Common variants in the G protein beta3 subunit gene and thyroid disorders in a formerly iodine-deficient population.

Abstract

BACKGROUND Heterotrimeric G proteins are key mediators of signals from membrane receptors-including the thyroid-stimulating hormone (TSH) receptor-to cellular effectors. Gain-of-function mutations in the TSH receptor and the Galpha(S) subunit occur frequently in hyperfunctioning thyroid nodules and differentiated thyroid carcinomas, whereby the T allele of a common polymorphism (825C>T, rs5443) in the G protein beta3 subunit gene (GNB3) is associated with increased G protein-mediated signal transduction and a complex phenotype. The aim of this study was to investigate whether this common polymorphism affects key parameters of thyroid function and morphology and influences the pathogenesis of thyroid diseases in the general population. METHODS The population-based cross-sectional Study of Health in Pomerania is a general health survey with focus on thyroid diseases in northeast Germany, a formerly iodine-deficient area. Data from 3428 subjects (1800 men and 1628 women) were analyzed for an association of the GNB3 genotype with TSH, free triiodothyronine and thyroxine levels, urine iodine and thiocyanate excretion, and thyroid ultrasound morphology including thyroid volume, presence of goiter, and thyroid nodules. RESULTS There was no association between GNB3 genotype status and the functional or morphological thyroid parameters investigated, neither in crude analyses nor upon multivariable analyses including known confounders of thyroid disorders. CONCLUSIONS Based on the data from this large population-based survey, we conclude that the GNB3 825C>T polymorphism does not affect key parameters of thyroid function and morphology in the general population of a formerly iodine-deficient area.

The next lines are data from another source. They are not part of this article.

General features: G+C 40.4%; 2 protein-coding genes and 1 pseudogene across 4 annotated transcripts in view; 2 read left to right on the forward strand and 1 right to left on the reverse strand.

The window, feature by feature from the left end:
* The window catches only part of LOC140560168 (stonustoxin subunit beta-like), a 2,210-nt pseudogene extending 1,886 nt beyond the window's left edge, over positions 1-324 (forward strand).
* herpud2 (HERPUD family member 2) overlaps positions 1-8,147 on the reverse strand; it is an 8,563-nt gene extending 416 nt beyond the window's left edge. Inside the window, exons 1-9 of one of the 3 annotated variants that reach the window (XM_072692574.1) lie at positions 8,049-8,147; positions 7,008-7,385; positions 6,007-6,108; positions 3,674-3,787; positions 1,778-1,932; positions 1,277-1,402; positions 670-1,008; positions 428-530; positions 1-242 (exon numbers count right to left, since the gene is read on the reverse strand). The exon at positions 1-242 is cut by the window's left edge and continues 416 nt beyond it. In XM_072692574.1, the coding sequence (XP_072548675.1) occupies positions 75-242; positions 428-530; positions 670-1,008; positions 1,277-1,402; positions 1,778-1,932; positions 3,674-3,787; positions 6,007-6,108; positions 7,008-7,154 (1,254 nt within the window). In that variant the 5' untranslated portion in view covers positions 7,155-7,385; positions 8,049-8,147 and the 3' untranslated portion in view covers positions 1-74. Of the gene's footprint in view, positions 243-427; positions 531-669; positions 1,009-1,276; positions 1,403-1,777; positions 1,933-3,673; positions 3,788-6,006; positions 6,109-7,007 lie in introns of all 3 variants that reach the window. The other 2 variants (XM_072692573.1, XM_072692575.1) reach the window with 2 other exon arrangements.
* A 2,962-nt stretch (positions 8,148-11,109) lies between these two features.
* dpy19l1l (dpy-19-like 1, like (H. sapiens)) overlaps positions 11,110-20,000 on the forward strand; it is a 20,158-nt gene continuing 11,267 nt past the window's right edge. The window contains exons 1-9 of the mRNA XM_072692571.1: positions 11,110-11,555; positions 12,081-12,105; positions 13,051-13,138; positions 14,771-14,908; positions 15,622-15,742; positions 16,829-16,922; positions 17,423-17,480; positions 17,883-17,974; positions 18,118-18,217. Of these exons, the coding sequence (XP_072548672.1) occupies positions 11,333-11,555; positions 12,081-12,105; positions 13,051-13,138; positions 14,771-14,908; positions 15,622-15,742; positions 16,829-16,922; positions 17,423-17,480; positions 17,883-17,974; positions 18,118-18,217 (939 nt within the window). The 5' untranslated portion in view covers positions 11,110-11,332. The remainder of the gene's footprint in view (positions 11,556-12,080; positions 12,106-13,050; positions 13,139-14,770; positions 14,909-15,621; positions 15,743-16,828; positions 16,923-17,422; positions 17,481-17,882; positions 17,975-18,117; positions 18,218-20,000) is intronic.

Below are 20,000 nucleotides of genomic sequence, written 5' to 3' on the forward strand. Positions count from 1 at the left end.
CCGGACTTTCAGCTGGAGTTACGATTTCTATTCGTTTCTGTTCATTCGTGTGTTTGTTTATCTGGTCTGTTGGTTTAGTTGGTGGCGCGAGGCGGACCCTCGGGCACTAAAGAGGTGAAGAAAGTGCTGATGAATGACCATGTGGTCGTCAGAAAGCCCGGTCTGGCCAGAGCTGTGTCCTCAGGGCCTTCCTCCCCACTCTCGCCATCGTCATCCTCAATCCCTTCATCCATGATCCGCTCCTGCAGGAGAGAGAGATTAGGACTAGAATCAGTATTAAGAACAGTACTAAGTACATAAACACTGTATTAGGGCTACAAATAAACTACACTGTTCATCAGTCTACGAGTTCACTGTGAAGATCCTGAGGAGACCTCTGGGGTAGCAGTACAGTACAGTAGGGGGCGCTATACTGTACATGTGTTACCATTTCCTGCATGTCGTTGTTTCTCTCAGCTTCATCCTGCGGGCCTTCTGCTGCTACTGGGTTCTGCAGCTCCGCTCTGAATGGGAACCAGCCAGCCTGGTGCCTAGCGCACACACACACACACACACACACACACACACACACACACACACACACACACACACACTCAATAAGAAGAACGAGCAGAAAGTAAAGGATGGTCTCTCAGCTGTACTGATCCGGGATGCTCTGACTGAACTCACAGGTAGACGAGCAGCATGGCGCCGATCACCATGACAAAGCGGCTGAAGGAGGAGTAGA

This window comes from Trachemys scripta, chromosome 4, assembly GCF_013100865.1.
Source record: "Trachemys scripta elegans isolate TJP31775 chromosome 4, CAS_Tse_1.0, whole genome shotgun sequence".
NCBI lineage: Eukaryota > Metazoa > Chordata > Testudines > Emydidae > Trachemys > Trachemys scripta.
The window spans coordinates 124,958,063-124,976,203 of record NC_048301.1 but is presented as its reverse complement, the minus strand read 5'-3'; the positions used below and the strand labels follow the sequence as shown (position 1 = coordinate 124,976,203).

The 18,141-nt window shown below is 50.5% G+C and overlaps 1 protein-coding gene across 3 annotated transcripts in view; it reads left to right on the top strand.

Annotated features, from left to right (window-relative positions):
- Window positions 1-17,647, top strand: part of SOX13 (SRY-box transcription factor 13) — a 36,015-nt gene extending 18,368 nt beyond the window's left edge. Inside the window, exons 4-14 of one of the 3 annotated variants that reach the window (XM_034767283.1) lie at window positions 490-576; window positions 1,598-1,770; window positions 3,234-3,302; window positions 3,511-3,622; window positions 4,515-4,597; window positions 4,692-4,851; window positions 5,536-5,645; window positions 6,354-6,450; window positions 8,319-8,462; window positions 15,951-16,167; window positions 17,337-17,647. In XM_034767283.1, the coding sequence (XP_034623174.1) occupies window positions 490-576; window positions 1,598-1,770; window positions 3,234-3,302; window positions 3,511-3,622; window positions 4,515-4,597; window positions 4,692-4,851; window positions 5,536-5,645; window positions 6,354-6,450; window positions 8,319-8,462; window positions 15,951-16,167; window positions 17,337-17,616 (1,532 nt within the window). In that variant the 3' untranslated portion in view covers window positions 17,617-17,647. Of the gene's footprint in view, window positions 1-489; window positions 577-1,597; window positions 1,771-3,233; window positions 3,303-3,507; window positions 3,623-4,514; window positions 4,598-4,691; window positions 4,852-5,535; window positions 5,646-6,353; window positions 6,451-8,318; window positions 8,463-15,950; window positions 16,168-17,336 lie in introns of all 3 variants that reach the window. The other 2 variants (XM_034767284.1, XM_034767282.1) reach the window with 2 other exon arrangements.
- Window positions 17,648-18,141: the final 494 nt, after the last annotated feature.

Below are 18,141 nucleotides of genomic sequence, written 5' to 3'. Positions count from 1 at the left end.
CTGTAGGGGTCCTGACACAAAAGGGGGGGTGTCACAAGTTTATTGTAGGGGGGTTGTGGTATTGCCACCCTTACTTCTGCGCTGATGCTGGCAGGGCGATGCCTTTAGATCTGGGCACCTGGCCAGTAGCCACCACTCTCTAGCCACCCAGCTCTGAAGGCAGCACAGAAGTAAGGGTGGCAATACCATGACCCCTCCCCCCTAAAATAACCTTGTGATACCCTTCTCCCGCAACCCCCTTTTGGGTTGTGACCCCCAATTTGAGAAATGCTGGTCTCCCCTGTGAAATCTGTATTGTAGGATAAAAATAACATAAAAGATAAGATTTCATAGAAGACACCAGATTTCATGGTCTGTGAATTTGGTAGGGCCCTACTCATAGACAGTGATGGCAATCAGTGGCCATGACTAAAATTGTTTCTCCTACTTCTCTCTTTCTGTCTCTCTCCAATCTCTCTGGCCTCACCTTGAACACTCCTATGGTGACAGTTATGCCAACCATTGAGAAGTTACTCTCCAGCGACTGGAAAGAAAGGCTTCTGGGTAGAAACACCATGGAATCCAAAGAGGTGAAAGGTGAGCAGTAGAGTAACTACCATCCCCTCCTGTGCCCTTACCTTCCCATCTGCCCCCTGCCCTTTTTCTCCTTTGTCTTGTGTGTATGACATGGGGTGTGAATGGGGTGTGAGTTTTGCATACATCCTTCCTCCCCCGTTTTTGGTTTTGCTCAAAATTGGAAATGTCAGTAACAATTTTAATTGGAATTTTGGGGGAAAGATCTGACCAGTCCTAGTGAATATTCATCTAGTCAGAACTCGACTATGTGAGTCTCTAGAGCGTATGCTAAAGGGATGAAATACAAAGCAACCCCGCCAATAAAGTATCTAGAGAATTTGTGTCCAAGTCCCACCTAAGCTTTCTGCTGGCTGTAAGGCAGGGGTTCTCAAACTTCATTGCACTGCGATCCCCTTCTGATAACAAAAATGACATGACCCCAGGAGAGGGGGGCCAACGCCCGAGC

DOI: 10.1089/thy.2009.0134

Cite this paper

@article{Vlzke2009CommonVI, title={Common variants in the G protein beta3 subunit gene and thyroid disorders in a formerly iodine-deficient population.}, author={Henry V{\"{o}lzke and Alexa Bornhorst and Christian Rimmbach and Holger Petersenn and Ingrid Geissler and Matthias Nauck and Henri Wallaschofski and Heyo Klaus Kroemer and Dieter Rosskopf}, journal={Thyroid : official journal of the American Thyroid Association}, year={2009}, volume={19 10}, pages={1115-9} }